Personality discriminates by its moral awareness—the ability to choose how to conduct oneself in any situation. Moral awareness, or moral insight, enables you to evaluate and choose between different goals as well as the means needed to reach those goals. In particular, your personality distinguishes spiritual and altruistic goals over and above animalistic or selfish ones.

A moral being… knows what he is doing, why he is doing it, where he is going, and how he will get there. 16.7.4

– The Urantia Book

Personality has the ability to communicate with other personalities as well as to understand, sympathize, and love. True enough, animals can communicate to a limited degree within their own species, but they cannot share philosophical ideas or inner experiences as humans can. It is the intelligent and communicative aspect of personality that allows you to contact spirit—even the Spirit Source of all reality.

Personality is ambitious. Embodied within this matrix of identity is the spiritual desire to master the physical universe through the mediation of mind. Without this innate drive, there would be no scientific innovation, no philosophical pursuit, no religious quest, nor any progress in civilization or its institutions.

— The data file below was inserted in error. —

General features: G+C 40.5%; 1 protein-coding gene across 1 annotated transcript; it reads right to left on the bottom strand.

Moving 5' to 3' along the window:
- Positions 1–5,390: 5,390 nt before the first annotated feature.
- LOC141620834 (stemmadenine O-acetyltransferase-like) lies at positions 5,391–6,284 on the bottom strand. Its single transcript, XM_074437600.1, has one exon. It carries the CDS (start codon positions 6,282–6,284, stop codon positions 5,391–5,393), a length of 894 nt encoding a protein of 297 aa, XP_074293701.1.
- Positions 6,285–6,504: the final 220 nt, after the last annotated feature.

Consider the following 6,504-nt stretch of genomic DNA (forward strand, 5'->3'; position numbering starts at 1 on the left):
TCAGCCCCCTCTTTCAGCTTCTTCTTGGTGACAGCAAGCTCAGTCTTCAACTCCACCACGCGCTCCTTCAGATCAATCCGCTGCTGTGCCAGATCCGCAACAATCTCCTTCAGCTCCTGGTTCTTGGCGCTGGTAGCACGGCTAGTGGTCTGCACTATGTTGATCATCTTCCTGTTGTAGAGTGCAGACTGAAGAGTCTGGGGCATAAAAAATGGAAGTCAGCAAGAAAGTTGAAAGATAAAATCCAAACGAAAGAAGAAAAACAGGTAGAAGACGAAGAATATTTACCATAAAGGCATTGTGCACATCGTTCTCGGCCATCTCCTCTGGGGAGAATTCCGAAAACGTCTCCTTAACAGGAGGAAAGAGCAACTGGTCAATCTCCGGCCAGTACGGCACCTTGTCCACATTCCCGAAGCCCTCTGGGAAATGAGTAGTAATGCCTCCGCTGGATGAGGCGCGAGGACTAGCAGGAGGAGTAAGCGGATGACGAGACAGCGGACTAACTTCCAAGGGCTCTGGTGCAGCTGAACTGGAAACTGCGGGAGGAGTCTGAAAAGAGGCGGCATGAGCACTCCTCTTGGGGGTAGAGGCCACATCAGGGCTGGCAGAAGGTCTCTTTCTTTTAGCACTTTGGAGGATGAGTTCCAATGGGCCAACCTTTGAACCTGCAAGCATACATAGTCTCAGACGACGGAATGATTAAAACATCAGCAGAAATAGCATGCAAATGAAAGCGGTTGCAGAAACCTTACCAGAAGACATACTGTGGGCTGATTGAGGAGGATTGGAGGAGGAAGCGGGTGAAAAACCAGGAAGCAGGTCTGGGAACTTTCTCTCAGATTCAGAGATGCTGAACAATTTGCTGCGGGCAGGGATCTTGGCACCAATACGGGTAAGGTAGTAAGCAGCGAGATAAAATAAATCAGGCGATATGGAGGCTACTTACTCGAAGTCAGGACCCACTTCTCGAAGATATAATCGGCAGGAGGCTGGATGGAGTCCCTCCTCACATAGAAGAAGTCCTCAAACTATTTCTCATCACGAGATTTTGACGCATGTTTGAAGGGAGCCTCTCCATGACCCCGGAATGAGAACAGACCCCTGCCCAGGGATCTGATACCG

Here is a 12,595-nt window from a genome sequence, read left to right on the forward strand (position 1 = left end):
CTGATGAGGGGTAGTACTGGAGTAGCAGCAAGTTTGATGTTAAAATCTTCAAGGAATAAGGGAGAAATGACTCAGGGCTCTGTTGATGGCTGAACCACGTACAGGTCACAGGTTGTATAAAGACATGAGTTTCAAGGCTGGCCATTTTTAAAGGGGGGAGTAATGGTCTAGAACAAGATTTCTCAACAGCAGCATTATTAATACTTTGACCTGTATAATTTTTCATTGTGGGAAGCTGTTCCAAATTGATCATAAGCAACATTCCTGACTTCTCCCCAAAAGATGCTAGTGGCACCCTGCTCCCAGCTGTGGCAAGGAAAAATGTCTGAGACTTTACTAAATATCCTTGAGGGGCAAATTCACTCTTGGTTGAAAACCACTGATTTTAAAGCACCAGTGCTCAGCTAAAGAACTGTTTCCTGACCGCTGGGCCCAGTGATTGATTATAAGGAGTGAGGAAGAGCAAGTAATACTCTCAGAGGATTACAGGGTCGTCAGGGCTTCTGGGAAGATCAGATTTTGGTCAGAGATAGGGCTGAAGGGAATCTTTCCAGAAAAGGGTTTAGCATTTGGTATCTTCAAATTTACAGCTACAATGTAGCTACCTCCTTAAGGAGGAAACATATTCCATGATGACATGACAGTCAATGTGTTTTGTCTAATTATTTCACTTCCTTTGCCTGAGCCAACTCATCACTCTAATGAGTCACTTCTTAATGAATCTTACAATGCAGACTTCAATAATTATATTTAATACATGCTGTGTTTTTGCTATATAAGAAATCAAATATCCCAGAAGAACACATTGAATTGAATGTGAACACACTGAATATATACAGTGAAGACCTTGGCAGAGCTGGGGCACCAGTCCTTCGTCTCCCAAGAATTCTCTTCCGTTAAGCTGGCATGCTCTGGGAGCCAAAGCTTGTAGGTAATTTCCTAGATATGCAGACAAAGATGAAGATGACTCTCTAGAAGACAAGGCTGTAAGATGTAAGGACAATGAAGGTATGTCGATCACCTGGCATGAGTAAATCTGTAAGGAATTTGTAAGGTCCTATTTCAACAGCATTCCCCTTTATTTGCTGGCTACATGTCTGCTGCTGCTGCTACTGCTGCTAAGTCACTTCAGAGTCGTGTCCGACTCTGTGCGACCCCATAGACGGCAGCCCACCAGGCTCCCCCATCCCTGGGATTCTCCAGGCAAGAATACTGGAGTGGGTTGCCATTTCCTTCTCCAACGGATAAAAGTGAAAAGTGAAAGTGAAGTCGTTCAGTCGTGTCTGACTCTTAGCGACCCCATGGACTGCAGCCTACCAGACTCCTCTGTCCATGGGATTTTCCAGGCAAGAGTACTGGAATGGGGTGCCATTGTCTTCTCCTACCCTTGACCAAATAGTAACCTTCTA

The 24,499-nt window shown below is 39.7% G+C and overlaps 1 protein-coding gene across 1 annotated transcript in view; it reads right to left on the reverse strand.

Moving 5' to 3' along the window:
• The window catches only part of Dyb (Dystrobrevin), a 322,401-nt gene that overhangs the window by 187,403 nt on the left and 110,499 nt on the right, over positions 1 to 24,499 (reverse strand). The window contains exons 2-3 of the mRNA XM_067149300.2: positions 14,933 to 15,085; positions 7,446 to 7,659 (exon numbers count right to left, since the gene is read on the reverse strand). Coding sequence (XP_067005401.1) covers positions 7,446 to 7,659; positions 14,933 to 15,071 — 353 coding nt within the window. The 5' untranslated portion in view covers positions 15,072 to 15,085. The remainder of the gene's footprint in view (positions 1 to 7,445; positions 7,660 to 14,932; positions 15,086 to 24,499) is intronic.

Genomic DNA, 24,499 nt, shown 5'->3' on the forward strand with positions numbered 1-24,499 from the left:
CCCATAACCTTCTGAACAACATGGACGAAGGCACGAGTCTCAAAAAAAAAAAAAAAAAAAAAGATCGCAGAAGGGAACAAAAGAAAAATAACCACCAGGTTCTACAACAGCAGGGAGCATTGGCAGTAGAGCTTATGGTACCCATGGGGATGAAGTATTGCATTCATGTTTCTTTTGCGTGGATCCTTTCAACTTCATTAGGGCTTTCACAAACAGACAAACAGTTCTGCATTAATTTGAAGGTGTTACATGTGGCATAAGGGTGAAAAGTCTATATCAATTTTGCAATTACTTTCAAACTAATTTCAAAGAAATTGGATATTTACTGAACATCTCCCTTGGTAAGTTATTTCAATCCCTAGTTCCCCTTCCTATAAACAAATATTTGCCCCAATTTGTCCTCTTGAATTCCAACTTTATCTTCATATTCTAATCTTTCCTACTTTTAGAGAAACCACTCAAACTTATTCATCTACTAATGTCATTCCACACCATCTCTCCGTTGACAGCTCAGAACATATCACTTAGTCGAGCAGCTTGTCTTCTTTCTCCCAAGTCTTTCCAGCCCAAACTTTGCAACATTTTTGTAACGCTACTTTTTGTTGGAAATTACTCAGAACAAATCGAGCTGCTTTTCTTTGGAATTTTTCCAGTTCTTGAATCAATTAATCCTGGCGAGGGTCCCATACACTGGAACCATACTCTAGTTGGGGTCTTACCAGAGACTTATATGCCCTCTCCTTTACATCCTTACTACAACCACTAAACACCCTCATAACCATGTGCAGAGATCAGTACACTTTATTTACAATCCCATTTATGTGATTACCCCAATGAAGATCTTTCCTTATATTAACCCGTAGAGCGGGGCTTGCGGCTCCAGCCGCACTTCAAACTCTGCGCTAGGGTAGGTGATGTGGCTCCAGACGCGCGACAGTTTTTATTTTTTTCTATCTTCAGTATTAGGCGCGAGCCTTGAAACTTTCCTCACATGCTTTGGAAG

Personality is creative. The physical brain structure and memory patterns of animals and humans are similar but only humans possess the ability to associate and recombine facts, ideas, and relationships in such a way as to discover new facts, new ideas, and new relationships. It is this creative and exploratory capacity that leads to art, invention, philosophy, and ethics.

Personality is not time constrained—it is aware of past, present, and future. Animals do not regret or appreciate past or future events. The animal mind may think and have feelings, but it is only aware of the immediate objective world, whereas human consciousness is aware of both the objective and subjective worlds, past, present, and future. Only personalities can decide what they will do before they do it.

Your Spirit Guide is the spirit nucleus of your personality. And when you allow it to govern your heart, you begin to identify with that Spirit—to become spiritual in nature. Personality, when willingly unified with spirit, fosters spiritual insights, meaningful experiences, real achievements, and a sense of adventure—it is your individual and unique self in an ongoing and progressive spiritual journey.

Spirit is the fundamental reality of the personality experience of all creatures because God is spirit. 12.8.14

– The Urantia Book

Discover more about yourself: Your Soul – What Is It? and Your Mind – Make It Spiritually Receptive.